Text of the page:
Jump to content

  • Log in with Facebook Log in with Twitter Log in with Windows Live Log In with Google      Sign In   
  • Create Account

Submit your paper to J Biol Methods today!
Photo
- - - - -

Amplification of 3.4 kb product from RNA for cloning


  • Please log in to reply
5 replies to this topic

#1 oms

oms

    member

  • Active Members
  • Pip
  • 9 posts
0
Neutral

Posted 26 December 2010 - 05:02 AM

I am trying to amplify the complete coding region of a particular gene of 3.4 kb size. I want to PCR clone it into an IRES2 -gfp cloning vector. To the primers again 15bp homologous sequences have been added. The Tm of bothe the primers minus the 15bp homologous bases is around 56 deg. GC content is 65%. I started with 5ug/ul RNA and used Titan One step PCR Kit from ROCHE which contains AMV RT as well as Hi-Fi Polymerase and can amplify upto 6kb long product. But still Im not getting any bands. Can any one help me?

#2 phage434

phage434

    Veteran

  • Global Moderators
  • PipPipPipPipPipPipPipPipPipPip
  • 2,373 posts
226
Excellent

Posted 26 December 2010 - 06:58 AM

It's the Tm of the region matching the template (homologous region) that matters. This likely needs to be longer than 15 bp for normal PCR conditions. Did you really mean that 15 bp were added to the 5' end of a primer otherwise matching a template?

#3 oms

oms

    member

  • Active Members
  • Pip
  • 9 posts
0
Neutral

Posted 26 December 2010 - 11:35 PM

I used Clontech infusion primer design software where infusion primer design tool converts the existing primers (which in my case was 20 mers long with above mentioned GC content and Tm)into infusion primers by adding vector specific sequences (15mers long)on the 5'side of the primers.So then the modified primer becomes 35bp long.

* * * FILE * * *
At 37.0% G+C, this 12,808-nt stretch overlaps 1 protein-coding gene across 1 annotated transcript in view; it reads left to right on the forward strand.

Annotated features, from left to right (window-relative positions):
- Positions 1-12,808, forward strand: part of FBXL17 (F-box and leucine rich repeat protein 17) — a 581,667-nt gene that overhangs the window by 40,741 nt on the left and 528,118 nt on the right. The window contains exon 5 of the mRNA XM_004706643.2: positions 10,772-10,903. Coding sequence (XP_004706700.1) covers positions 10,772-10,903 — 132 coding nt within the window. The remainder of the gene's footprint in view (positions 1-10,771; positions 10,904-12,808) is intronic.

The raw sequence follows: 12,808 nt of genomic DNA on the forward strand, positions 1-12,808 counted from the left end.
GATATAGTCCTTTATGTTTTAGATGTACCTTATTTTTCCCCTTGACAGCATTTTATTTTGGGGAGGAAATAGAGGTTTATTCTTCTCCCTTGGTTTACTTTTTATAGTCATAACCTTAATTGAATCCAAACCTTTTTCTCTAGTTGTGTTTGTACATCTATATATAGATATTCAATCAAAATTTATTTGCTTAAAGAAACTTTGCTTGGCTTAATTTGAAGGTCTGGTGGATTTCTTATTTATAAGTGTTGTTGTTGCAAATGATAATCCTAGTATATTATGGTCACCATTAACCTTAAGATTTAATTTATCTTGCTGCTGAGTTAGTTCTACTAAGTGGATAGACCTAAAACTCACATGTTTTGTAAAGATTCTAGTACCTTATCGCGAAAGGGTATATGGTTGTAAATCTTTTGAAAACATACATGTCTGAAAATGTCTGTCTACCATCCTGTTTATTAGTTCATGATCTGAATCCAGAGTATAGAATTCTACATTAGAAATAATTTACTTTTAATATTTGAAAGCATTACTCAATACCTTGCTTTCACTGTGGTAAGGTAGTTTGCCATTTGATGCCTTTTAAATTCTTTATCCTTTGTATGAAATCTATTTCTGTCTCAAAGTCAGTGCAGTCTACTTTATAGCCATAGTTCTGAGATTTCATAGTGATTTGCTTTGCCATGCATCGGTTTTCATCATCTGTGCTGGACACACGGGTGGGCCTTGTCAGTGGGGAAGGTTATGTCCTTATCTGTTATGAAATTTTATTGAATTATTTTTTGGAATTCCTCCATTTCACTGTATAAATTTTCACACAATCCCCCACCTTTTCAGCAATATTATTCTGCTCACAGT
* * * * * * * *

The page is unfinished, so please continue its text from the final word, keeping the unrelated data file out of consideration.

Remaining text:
So what Tm shd I consider? Inclusive of this extra bases (which the clontech protocol says u dont have to). I really dont know. I am not able to amplify my gene of interest using these primers.

#4 phage434

phage434

    Veteran

  • Global Moderators
  • PipPipPipPipPipPipPipPipPipPip
  • 2,373 posts
226
Excellent

Posted 27 December 2010 - 07:53 AM

Your initial pcr cycles will only bind the primer with the 20 bp of template matching primer DNA. That's the region that will control your initial Tm. But usually people worry FAR too much about Tm. 55C works most of the time for pcr annealing. If it doesn't, then there is often something else wrong.

#5 oms

oms

    member

  • Active Members
  • Pip
  • 9 posts
0
Neutral

Posted 27 December 2010 - 09:57 PM

Should I try taking large amount of template (5-10ug/ul) as a starting template, will that help?

#6 ElHo

ElHo

    Enthusiast

  • Active Members
  • PipPipPipPipPip
  • 90 posts
1
Neutral

Posted 05 January 2011 - 05:16 AM

Did you analyze the expression of your gene of interest in the sample you are using (for example by realtime PCR)? Is your gene of interest expressed in sufficient amounts? Sometimes reamplification of your pcr product using the same primers helps to get a product if expression is low. But you may encounter mutations in your insert due to misincorporations (even a proofreading polymerase is not 100% perfect)
Doing two step RT-PCR I also often had problems to amplify larger fragments (>1 kB) from cDNA. In my opinion the cDNA one gets after reverse transcription is kind of fragmented, making amplification of longer products difficult.




Home - About - Terms of Service - Privacy - Contact Us

©1999-2013 Protocol Online, All rights reserved.